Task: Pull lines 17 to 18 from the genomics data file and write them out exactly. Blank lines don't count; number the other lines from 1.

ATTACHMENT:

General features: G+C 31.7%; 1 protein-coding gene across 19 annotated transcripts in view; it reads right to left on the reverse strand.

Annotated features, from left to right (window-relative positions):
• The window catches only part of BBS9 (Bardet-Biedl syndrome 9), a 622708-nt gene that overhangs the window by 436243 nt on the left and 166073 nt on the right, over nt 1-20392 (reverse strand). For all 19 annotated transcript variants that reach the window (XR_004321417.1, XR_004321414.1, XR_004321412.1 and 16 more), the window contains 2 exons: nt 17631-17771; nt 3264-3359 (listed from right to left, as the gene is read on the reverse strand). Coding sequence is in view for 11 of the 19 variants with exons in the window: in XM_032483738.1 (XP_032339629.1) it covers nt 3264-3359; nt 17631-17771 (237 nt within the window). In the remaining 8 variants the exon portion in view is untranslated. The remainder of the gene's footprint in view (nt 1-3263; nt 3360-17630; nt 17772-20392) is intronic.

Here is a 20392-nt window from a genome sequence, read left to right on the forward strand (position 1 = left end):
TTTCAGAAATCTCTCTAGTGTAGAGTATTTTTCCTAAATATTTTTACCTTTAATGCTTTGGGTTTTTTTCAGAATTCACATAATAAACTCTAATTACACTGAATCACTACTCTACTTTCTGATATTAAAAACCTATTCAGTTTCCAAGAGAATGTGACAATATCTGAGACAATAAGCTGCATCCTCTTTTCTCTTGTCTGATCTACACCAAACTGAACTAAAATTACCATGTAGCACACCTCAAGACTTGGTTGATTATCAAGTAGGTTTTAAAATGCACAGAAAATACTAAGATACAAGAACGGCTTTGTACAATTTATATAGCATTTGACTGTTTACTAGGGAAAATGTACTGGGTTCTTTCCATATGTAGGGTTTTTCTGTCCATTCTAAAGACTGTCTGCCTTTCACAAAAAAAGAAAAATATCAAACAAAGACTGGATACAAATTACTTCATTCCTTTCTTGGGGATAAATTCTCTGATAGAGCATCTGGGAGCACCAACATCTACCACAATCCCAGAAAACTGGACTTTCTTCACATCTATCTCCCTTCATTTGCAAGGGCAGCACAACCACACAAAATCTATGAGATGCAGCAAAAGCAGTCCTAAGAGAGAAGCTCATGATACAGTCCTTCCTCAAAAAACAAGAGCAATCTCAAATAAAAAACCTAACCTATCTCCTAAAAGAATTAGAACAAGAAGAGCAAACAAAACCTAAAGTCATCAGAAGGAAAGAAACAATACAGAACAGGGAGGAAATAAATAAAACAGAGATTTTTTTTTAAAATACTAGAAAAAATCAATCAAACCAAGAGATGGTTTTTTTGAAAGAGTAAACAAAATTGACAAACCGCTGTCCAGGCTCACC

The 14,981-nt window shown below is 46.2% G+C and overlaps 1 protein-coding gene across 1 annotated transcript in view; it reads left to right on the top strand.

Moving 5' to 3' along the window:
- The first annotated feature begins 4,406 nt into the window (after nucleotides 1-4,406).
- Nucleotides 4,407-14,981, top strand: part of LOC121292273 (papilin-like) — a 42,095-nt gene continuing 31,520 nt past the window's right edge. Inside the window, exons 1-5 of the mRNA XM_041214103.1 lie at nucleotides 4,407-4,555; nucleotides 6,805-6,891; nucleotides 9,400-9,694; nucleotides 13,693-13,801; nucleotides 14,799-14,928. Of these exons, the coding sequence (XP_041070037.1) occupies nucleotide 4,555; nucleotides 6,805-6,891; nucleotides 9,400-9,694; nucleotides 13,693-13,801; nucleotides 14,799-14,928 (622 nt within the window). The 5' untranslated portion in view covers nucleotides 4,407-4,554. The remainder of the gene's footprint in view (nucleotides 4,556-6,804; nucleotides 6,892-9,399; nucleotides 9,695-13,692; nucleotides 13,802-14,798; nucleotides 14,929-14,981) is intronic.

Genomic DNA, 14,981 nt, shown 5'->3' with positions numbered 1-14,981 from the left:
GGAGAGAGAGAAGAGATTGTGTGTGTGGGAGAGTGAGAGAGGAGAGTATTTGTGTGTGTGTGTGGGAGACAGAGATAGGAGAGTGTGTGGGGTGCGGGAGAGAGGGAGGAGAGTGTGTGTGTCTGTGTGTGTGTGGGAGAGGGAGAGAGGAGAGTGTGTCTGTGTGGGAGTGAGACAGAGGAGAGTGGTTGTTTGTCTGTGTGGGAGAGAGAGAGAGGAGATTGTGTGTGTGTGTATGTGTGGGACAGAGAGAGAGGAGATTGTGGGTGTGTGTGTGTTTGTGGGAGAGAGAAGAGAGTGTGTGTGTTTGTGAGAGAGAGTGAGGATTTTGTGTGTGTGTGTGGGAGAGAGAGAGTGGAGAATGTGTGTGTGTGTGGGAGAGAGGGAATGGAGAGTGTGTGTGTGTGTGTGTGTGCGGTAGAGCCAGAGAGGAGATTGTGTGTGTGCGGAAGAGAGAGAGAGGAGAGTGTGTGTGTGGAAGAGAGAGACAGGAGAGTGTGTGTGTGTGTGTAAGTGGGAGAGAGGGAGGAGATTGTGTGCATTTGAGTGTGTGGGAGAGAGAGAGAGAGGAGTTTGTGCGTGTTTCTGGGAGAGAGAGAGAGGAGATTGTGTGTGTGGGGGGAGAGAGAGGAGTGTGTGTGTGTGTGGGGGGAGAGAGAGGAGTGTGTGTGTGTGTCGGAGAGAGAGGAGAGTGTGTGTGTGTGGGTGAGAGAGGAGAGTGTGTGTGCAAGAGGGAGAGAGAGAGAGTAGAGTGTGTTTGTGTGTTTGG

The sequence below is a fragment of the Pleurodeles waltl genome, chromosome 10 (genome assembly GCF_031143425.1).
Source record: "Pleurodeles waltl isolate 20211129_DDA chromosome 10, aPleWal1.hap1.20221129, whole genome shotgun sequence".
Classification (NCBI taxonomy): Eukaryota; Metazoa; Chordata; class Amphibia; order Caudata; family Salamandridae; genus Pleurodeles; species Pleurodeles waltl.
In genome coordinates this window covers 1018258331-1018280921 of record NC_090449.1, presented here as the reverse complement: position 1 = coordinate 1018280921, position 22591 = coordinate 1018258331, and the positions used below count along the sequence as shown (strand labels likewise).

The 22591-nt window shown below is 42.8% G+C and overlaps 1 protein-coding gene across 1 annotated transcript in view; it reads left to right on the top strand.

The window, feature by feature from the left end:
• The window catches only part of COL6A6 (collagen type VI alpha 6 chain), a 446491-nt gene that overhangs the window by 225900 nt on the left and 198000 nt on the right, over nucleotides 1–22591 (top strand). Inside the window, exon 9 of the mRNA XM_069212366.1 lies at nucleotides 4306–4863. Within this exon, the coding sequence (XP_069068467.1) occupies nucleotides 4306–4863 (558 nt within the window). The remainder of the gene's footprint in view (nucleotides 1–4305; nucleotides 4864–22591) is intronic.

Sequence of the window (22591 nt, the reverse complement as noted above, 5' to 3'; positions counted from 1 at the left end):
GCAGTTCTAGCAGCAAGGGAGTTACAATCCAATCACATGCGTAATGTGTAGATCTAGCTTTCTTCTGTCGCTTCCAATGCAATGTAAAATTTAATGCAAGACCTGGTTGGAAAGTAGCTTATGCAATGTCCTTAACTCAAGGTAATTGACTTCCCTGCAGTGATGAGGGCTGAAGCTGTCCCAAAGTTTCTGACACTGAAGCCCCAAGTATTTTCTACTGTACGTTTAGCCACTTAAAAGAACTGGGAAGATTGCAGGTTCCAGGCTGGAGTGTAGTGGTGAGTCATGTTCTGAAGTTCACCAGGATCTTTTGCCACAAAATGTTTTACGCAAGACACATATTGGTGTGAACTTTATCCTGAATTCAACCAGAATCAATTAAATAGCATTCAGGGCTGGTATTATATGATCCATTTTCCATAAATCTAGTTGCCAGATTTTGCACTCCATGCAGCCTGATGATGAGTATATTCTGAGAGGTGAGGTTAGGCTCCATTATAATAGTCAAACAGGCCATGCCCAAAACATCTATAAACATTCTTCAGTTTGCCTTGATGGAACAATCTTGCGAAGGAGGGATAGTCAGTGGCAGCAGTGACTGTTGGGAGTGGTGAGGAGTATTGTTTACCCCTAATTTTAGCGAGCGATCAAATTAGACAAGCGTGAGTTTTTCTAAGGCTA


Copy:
The window, feature by feature from the left end:
• The window catches only part of COL6A6 (collagen type VI alpha 6 chain), a 446491-nt gene that overhangs the window by 225900 nt on the left and 198000 nt on the right, over nucleotides 1–22591 (top strand). Inside the window, exon 9 of the mRNA XM_069212366.1 lies at nucleotides 4306–4863. Within this exon, the coding sequence (XP_069068467.1) occupies nucleotides 4306–4863 (558 nt within the window). The remainder of the gene's footprint in view (nucleotides 1–4305; nucleotides 4864–22591) is intronic.